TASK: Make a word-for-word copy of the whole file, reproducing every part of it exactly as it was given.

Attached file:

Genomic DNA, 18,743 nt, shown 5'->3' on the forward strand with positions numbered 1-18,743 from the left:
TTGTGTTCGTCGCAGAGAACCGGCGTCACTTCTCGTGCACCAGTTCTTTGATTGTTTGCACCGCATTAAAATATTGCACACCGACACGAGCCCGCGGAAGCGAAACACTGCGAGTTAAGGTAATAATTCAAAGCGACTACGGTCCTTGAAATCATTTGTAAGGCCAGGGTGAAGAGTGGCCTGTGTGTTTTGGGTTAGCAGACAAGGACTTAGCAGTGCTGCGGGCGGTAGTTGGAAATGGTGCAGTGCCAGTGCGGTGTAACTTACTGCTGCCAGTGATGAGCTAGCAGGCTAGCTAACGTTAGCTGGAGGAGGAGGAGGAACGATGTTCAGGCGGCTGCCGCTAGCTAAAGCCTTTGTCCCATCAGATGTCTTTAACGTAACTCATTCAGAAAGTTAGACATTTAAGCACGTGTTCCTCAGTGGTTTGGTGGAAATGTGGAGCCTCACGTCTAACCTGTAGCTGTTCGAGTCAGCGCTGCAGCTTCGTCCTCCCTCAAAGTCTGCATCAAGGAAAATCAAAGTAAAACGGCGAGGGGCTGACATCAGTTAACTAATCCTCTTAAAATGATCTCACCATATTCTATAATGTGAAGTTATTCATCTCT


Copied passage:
Genomic DNA, 18,743 nt, shown 5'->3' on the forward strand with positions numbered 1-18,743 from the left:
TTGTGTTCGTCGCAGAGAACCGGCGTCACTTCTCGTGCACCAGTTCTTTGATTGTTTGCACCGCATTAAAATATTGCACACCGACACGAGCCCGCGGAAGCGAAACACTGCGAGTTAAGGTAATAATTCAAAGCGACTACGGTCCTTGAAATCATTTGTAAGGCCAGGGTGAAGAGTGGCCTGTGTGTTTTGGGTTAGCAGACAAGGACTTAGCAGTGCTGCGGGCGGTAGTTGGAAATGGTGCAGTGCCAGTGCGGTGTAACTTACTGCTGCCAGTGATGAGCTAGCAGGCTAGCTAACGTTAGCTGGAGGAGGAGGAGGAACGATGTTCAGGCGGCTGCCGCTAGCTAAAGCCTTTGTCCCATCAGATGTCTTTAACGTAACTCATTCAGAAAGTTAGACATTTAAGCACGTGTTCCTCAGTGGTTTGGTGGAAATGTGGAGCCTCACGTCTAACCTGTAGCTGTTCGAGTCAGCGCTGCAGCTTCGTCCTCCCTCAAAGTCTGCATCAAGGAAAATCAAAGTAAAACGGCGAGGGGCTGACATCAGTTAACTAATCCTCTTAAAATGATCTCACCATATTCTATAATGTGAAGTTATTCATCTCT